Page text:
Clause ID Alignment. To synchronize the reading and redistribution of clause IDs in our distributed pruning, we need a way to decide from which epoch a remote clause ID originates. However, solvers generally produce clauses with different speeds, so the IDs by different solvers will likely be in dissimilar ranges within the same epoch over time. For instance, in Fig. 3 (left) instance \(S_3\) has no way of knowing from which epoch clause 118 originates. To solve this issue, we propose to align all produced clause IDs after each sharing. During the solving procedure, we add a certain offset \(\delta _i^e\) to each ID produced by instance i in epoch e. As such, we can associate each epoch e with a global interval \([ A_e, A_{e+1} )\) that contains all clause IDs produced in that epoch. In Fig. 3 (right), \(A_0 = 100\), \(A_1 = 116\), and \(A_2 = 128\). Clause 118 on the left has been aligned to 122 on the right (\(\delta _2^1 = 4\)) and due to \(A_1 \le 122 < A_2\) all instances know that this clause originates from epoch 1.

Initially, \(\delta _i^0 := 0\) for all i. Let \(I_i^e\) be the first original (unaligned) ID produced by instance i in epoch e. With the sharing that initiates epoch \(e>0\), we compute the common start of epoch e, \(A_e := \max _{i}\{ I_{i}^e + \delta _{i}^{e-1} - i\}\), as the lowest possible value that is larger than all clause IDs from epoch \(e-1\). We then compute offsets \(\delta _i^e\) in such a way that \(I_i^e + \delta _i^e = A_e + i\), which yields \(\delta _i^e := (A_e + i) - I_i^e\). If we then export a clause produced during e by instance i, we add \(\delta _i^e\) to its ID, and if we import shared clauses to i, we filter any clauses produced by i itself. Note that we do not modify the solvers’ internal ID counters or the proofs they output. Later, when reading the partial proof of solver i at epoch e, we need to add \(\delta _i^e\) to each ID originating from i. All other clause IDs are already aligned.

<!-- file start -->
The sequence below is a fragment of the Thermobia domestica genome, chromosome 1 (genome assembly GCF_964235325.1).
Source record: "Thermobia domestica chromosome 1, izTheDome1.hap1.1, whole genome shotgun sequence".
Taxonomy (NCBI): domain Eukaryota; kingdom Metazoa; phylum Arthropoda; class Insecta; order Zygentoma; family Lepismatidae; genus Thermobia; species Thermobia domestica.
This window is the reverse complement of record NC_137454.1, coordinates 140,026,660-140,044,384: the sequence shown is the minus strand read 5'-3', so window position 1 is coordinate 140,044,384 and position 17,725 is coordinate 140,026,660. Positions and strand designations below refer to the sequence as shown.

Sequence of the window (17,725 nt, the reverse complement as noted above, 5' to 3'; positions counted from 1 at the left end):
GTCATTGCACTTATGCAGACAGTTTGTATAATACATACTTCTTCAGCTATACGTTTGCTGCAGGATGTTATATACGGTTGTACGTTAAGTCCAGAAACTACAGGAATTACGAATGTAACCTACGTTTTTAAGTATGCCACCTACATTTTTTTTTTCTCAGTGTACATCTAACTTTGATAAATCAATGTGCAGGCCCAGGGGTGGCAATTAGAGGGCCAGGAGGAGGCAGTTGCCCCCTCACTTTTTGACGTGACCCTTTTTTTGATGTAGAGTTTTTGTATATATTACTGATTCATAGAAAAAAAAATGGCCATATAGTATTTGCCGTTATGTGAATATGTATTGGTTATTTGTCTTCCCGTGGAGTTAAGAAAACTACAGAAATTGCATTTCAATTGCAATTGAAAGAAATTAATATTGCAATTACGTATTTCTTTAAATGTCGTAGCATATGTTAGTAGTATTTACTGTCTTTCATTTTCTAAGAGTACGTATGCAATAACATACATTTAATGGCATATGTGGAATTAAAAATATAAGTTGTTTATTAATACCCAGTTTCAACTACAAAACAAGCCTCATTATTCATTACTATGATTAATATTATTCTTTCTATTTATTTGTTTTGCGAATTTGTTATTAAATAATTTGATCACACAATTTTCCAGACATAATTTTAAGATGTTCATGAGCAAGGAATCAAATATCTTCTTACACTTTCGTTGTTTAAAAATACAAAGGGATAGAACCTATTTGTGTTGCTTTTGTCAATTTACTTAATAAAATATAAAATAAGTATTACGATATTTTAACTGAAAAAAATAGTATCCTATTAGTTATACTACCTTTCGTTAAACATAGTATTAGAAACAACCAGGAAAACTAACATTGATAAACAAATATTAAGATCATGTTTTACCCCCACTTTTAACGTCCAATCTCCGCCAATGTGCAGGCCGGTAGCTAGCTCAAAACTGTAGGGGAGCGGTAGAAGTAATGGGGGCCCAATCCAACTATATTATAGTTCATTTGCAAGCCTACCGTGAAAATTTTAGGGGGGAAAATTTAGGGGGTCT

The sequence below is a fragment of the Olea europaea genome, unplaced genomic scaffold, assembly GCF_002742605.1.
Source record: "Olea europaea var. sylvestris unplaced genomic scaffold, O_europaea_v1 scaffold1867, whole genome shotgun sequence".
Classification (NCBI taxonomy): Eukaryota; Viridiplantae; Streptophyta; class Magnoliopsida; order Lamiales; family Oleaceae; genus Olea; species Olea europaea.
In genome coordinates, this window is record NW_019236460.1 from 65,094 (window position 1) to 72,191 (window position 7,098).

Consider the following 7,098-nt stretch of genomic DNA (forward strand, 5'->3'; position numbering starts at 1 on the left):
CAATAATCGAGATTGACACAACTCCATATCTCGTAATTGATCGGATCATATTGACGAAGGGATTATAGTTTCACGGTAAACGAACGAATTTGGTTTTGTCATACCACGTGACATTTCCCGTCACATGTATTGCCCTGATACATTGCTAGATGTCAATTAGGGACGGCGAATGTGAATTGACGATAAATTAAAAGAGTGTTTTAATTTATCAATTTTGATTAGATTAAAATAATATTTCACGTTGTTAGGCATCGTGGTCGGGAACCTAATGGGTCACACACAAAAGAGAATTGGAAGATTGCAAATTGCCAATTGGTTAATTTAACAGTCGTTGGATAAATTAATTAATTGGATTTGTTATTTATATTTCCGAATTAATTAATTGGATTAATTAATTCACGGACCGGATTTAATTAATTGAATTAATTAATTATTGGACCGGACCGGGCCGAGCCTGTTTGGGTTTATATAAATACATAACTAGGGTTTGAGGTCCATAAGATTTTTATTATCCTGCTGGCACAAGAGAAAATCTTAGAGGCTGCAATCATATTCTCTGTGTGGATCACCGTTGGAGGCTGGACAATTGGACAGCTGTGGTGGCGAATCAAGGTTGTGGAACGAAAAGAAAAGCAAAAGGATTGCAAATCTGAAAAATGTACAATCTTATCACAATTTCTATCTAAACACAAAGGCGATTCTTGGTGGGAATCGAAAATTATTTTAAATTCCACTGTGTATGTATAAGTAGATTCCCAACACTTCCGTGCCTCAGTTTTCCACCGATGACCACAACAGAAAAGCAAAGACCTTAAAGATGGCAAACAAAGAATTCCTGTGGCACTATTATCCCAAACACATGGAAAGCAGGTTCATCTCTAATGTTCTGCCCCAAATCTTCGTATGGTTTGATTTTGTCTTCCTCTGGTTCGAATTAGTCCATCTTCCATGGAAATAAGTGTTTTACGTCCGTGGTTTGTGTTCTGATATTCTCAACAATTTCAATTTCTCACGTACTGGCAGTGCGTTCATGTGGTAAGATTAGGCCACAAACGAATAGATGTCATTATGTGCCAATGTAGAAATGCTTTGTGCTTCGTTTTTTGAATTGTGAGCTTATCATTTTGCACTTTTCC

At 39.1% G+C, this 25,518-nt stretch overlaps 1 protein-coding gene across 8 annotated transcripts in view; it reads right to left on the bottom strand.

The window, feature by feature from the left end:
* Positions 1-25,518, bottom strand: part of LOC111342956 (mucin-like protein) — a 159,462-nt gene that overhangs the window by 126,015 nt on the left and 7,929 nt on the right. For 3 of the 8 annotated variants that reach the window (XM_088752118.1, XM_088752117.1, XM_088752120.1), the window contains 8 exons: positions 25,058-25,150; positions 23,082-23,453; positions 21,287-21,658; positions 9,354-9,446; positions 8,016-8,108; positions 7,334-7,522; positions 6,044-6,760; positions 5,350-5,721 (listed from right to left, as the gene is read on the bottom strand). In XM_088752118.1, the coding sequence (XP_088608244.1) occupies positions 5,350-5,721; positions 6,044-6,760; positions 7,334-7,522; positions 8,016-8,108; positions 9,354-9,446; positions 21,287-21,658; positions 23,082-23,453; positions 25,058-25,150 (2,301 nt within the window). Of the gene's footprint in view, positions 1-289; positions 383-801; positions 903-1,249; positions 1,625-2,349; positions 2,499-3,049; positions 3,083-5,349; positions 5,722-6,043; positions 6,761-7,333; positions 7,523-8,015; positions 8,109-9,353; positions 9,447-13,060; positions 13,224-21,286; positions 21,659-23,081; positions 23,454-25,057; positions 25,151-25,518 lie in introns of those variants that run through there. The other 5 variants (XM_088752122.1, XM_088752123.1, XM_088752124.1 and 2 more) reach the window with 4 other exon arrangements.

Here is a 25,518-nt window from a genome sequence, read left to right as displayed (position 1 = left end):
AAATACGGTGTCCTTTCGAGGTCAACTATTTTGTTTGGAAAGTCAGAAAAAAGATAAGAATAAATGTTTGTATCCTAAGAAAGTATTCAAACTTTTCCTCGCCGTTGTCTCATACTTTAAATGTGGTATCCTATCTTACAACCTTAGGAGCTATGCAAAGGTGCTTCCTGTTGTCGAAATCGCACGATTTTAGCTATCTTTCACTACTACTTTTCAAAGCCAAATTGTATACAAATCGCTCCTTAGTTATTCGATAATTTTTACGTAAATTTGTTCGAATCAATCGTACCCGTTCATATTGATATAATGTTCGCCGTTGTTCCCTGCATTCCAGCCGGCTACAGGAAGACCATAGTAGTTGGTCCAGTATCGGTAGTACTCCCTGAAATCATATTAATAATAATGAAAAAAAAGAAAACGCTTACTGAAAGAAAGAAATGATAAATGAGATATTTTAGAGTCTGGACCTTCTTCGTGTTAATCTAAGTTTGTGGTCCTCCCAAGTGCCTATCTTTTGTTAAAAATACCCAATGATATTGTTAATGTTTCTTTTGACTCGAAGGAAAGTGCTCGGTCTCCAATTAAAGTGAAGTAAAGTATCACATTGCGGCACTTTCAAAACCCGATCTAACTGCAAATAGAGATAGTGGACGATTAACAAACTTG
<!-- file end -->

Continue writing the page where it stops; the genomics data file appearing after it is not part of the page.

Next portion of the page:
Rewinding the Solve Procedure. Assume that instance \(u \in \{1,\ldots ,n\}\) has derived the empty clause in epoch \(\hat{e}\). For each local solver i, each process has a frontier \(F_i\) of required clauses produced by i. In addition, each process has a backlog B of remote required clauses. B and \(F_i\) are collections of clause IDs and can be thought of as maximum-first priority queues. Initially, \(F_u\) contains the ID of the empty clause while all other frontiers and backlogs are empty. Iteration \(x \ge 0\) of our algorithm processes epoch \(\hat{e}-x\) and features two stages:

1. Processing: Each process continues to read its partial proofs in reverse order from the last introduced clause of the current epoch. If a line from solver i is read whose clause ID is at the top of \(F_i\), then the ID is removed from \(F_i\), the line is output, and each clause ID hint h in the line is treated as follows: